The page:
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Thursday, June 12, 2014

Telemaco Signorini


Ponte Vecchio a Firenze
1880
oil on canvas
130 x 152 cm
location unknown

Telemaco Signorini (1835-1901) was an Italian artist who belonged to the group known as the Macchiaioli. His intellectual curiosity led him always watching with interest the various figurative expressions, and also deal with subjects of contemporary raw.

He was born in Florence, and showed an early inclination toward the study of literature, but with the encouragement of his father, a court painter for the Grand Duke of Tuscany, he decided instead to study painting. In 1852 he enrolled at the Florentine Academy. In 1855, he began frequenting the Caffe Michelangiolo in Florence, where he met Tuscan artists who would soon be dubbed the Macchiaioli. The Macchiaioli, dissatisfied with the antiquated conventions taught by the Italian academies of art, started painting outdoors in order to capture natural light, shade, and color. They were forerunners of the Impressionists who, beginning in the 1860s, would pursue similar aims in France. He became not only one of the leading painters of the Macchiaioli, but also their leading polemicist. He was also a passionate art critic, and published in art journals and literature. In 1882, he was nominated professor of the Florentine Academy but declined the appointment.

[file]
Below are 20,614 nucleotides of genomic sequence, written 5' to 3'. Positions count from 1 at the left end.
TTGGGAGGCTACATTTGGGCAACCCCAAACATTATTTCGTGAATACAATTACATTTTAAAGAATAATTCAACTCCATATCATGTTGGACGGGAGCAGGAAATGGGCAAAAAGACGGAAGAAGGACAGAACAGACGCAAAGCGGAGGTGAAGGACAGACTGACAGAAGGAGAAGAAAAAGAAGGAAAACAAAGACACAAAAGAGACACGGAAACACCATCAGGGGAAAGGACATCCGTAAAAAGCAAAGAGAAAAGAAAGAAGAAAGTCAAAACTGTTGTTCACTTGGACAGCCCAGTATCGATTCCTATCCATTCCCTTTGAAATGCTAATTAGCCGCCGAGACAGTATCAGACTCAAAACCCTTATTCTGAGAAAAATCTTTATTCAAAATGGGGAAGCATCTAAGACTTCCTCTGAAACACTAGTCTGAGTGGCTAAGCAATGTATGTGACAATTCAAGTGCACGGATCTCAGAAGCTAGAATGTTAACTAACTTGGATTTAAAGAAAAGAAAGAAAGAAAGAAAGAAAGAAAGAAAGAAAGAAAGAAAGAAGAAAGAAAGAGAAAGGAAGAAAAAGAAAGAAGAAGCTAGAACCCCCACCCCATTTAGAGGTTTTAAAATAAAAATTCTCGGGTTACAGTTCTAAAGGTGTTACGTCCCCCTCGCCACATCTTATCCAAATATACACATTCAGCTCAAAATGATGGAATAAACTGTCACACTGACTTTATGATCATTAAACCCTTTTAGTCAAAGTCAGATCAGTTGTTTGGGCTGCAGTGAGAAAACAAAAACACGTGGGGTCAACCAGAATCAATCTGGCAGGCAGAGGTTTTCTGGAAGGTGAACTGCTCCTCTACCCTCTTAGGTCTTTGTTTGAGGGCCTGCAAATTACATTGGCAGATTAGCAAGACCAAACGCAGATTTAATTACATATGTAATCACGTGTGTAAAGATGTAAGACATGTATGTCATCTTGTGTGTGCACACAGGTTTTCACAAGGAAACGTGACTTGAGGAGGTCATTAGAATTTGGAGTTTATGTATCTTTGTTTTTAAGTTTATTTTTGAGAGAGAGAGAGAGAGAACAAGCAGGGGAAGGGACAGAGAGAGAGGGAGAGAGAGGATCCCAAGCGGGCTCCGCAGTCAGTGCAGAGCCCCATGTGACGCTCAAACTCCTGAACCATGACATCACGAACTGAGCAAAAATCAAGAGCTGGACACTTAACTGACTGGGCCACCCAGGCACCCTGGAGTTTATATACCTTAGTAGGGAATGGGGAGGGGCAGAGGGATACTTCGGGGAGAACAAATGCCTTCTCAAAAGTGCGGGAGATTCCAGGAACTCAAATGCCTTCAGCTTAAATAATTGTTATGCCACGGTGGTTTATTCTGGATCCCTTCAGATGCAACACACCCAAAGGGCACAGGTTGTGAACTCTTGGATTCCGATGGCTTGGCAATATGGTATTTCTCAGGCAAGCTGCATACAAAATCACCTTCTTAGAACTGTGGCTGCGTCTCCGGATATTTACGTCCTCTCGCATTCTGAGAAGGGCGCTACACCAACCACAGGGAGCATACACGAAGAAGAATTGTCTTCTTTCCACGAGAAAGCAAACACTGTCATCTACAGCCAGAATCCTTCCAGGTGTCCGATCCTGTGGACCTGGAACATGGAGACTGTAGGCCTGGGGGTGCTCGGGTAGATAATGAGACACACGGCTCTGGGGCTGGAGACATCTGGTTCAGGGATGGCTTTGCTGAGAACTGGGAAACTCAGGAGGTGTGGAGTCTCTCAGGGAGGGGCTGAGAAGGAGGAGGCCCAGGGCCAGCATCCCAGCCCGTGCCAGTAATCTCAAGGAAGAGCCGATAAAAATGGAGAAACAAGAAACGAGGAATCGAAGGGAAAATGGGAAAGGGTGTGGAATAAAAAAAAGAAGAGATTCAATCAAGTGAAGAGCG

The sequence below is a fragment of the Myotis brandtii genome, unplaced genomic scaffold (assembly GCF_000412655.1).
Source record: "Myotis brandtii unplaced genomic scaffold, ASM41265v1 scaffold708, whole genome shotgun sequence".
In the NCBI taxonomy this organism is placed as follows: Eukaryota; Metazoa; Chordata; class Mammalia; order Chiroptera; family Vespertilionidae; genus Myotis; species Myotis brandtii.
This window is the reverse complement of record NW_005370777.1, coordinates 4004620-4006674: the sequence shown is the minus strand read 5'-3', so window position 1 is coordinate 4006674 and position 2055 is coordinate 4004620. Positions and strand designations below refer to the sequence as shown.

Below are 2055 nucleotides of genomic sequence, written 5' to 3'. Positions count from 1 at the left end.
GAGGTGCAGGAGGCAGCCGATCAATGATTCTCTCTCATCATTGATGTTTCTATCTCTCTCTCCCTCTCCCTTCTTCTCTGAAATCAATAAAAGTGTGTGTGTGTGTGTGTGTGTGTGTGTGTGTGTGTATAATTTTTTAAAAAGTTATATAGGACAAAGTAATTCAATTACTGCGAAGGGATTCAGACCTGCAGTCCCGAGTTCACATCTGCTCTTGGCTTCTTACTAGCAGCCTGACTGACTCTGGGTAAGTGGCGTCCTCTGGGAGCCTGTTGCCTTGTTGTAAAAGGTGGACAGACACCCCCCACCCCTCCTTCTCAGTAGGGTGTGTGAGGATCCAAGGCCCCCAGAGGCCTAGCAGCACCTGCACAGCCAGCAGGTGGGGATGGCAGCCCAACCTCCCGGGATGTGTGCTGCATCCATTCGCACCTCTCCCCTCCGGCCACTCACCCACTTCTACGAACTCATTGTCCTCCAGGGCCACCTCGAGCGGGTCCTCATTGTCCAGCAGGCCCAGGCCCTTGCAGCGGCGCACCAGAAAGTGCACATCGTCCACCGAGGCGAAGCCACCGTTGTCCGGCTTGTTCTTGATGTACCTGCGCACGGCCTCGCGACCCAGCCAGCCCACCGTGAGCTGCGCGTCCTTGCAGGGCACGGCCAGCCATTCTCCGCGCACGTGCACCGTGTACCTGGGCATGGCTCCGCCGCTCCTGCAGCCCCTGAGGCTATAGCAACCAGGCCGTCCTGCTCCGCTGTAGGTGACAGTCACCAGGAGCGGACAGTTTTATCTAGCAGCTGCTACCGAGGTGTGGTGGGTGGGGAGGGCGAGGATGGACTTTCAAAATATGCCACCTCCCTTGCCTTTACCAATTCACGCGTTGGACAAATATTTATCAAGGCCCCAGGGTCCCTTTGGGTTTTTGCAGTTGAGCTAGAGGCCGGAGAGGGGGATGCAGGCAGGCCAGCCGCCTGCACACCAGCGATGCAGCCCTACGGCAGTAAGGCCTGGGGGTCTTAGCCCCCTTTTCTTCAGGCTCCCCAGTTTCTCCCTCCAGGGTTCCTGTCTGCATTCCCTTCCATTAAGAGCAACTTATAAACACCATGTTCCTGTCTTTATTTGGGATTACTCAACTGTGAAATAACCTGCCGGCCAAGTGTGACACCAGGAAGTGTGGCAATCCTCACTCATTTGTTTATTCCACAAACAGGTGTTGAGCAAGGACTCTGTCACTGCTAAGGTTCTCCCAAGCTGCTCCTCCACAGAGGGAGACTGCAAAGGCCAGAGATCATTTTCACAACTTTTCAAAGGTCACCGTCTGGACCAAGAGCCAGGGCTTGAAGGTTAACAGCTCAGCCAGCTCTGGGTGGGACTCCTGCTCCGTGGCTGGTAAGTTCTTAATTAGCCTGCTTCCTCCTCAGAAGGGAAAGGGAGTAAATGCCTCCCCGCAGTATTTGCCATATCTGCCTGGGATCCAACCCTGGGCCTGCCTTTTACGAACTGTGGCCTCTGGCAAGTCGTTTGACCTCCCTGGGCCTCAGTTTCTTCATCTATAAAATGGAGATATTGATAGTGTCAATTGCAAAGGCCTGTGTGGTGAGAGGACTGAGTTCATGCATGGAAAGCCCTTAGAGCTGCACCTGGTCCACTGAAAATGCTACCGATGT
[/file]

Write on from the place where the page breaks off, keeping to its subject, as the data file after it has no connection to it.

He made his first trip outside Italy in 1861 when he visited Paris, to which he would often return in the decades that followed. There he met Degas and a group of expatriate Italian artists; unlike them, however, he remained rooted in Italy. His presence at exhibitions was frequent and prolific. The influence of photography is often suggested by the asymmetrical compositions of his works, and his late etchings of street scenes reveal additional influences: those of Japanese art, and Whistler, in their simplifications of shape, atmospheric effects, and flattened treatment of space. He taught at the Instituto Superiore di Belle Arti in Florence beginning in 1892. He was a volunteer in the Second Italian War of Independence in 1859 and fterwards painted military scenes.